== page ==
In the literature, varicose veins problems are also referred to as " chronic venous insufficiency ". Most often, varices are located on the lower limbs, rarely on the stomach, chest and upper limbs - varicose veins , other sites of rectum - hemorrhoids and esophagus - esophagus esophagus ( liver cirrhosis ).
Venous varieties arise when a permanently elevated pressure occurs in the venous system weakened by the disease process. A single varicose veins ( hemoroid, for example ) heal itself - usually throbbing, thrombosis (ie, clogging with a blood clot) , atrophies and taking over the veins of the body. Therefore, the inflammation and thrombosis observed in the varicose veins is not the cause of the evil, but rather the adaptive process by which our body tries to remove the damaged part of the blood stream. However, varicose veins of the lower limbs or esophageal varices , the cause of which is systemic ( high venous pressure ), will create new and new varices until the cause is eliminated.
Effect of adaptogens on venous varices
The healing effect on varicose veins and hemorrhoids is attributed to many medicinal plants (beetroot, vilino, leafnate, oak, pine, blueberry, vine leaf, hesperidin and routine fruit, etc.). Of the existing drugs (venofarmak) used to prevent hemorrhoids and varicose veins, diosmin (Detralex) is essentially modified hesperidin from fruit, whereas tribenoside (Glyvenol) is a substance that has been devoted to dozens of publications since the 1960s, the effect of which has never been properly Clarified ( Kikkawa2010ite ). In this situation, it turns out that the position of adaptogens and specifically ginseng in the prevention and treatment of venous varices is not weaker than that of other venopharmacs.
Mechanisms of ginseng action
The process of varices formation and healing has aspects of venous mechanics, aspects of immune (inflammation, thrombosis) and aspect of vascular regeneration . Therefore, the general anti-inflammatory and healing effects of ginseng may be applied to vessels known for a long time. Ginseng as a means of treating venous varices is also mentioned in popular literature ( Cruz2001lvv ).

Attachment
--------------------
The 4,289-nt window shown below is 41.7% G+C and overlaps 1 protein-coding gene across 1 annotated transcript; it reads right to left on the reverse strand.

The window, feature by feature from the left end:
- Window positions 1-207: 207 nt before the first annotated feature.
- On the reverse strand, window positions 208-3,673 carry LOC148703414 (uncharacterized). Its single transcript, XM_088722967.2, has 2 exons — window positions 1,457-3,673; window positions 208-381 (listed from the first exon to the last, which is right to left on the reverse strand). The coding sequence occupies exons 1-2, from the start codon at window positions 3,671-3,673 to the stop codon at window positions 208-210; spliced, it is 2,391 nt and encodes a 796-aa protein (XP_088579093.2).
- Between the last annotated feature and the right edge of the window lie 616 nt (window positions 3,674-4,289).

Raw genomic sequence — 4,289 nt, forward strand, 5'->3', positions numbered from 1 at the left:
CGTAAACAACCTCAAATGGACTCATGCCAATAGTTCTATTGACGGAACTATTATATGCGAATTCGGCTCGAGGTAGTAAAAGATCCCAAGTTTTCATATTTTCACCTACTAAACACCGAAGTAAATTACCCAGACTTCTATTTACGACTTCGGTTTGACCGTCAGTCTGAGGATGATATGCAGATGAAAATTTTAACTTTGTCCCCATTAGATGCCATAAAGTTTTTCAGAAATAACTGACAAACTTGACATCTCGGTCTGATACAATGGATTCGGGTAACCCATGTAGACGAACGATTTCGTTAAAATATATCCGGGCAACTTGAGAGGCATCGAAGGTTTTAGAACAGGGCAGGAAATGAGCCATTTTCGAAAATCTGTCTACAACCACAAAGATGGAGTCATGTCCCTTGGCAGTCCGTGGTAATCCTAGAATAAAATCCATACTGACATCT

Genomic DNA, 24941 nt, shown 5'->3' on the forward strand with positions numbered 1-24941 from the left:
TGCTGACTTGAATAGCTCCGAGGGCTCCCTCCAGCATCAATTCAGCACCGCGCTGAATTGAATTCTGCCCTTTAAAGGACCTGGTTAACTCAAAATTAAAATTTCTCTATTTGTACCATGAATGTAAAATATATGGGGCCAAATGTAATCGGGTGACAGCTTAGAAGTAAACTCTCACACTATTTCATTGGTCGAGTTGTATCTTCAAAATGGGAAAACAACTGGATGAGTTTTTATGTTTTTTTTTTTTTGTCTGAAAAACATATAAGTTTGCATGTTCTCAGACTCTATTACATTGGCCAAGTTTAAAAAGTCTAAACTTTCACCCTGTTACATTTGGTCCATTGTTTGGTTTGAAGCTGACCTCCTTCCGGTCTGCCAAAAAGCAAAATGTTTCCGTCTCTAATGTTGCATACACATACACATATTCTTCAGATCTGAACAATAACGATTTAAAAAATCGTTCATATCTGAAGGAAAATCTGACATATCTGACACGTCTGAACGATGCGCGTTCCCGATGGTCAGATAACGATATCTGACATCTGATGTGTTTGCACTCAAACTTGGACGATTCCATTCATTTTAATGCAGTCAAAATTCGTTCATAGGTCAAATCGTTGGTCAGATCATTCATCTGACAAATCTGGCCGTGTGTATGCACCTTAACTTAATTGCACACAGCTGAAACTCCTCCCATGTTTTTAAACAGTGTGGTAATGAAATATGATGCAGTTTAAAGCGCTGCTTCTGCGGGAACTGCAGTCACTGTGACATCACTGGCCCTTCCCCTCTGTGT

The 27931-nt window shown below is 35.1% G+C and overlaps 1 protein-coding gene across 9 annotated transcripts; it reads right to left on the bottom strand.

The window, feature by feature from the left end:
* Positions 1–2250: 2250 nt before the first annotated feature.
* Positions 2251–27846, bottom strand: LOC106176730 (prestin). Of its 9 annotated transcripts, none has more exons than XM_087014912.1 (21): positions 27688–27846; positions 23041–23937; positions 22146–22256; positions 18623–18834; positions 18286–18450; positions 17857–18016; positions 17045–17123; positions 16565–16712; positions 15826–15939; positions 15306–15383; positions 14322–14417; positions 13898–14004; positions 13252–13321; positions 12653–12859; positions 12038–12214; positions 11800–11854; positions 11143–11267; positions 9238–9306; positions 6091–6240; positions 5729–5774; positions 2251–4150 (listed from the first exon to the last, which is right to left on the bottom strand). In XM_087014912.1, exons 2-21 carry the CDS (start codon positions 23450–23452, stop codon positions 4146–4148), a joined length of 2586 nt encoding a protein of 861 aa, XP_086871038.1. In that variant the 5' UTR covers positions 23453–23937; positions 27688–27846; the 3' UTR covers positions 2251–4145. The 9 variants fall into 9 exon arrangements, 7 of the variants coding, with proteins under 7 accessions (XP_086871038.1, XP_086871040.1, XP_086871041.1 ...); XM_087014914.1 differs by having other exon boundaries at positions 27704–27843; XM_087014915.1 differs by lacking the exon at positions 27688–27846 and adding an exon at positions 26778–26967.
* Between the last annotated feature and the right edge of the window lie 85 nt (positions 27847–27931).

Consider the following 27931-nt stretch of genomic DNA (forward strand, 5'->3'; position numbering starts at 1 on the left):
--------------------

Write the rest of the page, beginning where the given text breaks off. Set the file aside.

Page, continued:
1. Ginseng protects the venous endothelium
Several panaxosides have been found to protect and treat venous endothelium ( He2007peg , Kwok2010gpp , Cho2013gri ), prevent oxidative damage, reduce adhesion of leukocytes to venous endothelium, act antithrombotically and normalize protein expression associated with vascular damage and thrombosis ( Sun2006epn , Chen2008enr , Park2013cai ) . Experimentally, ginsenoside Rg1 has been shown to block the effect of inflammatory TNF-α in the affected endothelium and to increase the decreased NO synthase 3 ( Ma2006pae ) expression , the product of which is nitric oxide (NO) , a signal for healing processes in the endothelium.
2. Ginseng works against inflammation and pain
The anti-inflammatory effect appears to be one of the main effects of other venopharmacs, such as tribenoside / Glyvanol. ( Ruegg1974tai ) This is just the effect of ginseng. Among its content substances are found several with the effect of chronic inflammation and pain .
3. Ginseng influences capillary growth and improves healing processes
Red ginseng ( Morisaki1995mae ) as well as ginseng extract improve venous endothelium regeneration, angiogenesis growth and wound healing in general ( Kimura2006egs , Hong2009aes ). Among the specific active substances, it is most often mentioned that ginsenoside Rg 1 , which stimulates the regeneration of capillaries ( Sengupta2004may ) and ginsenoside Rb1, whose modulating effect on angiogenesis is obviously excitatory ( Kimura2006egs ) and the suppressive component ( Leung2007gri , Sengupta2004may ). Ginsenoside Rb 1 is also mentioned in connection with the effect of atherosclerosis .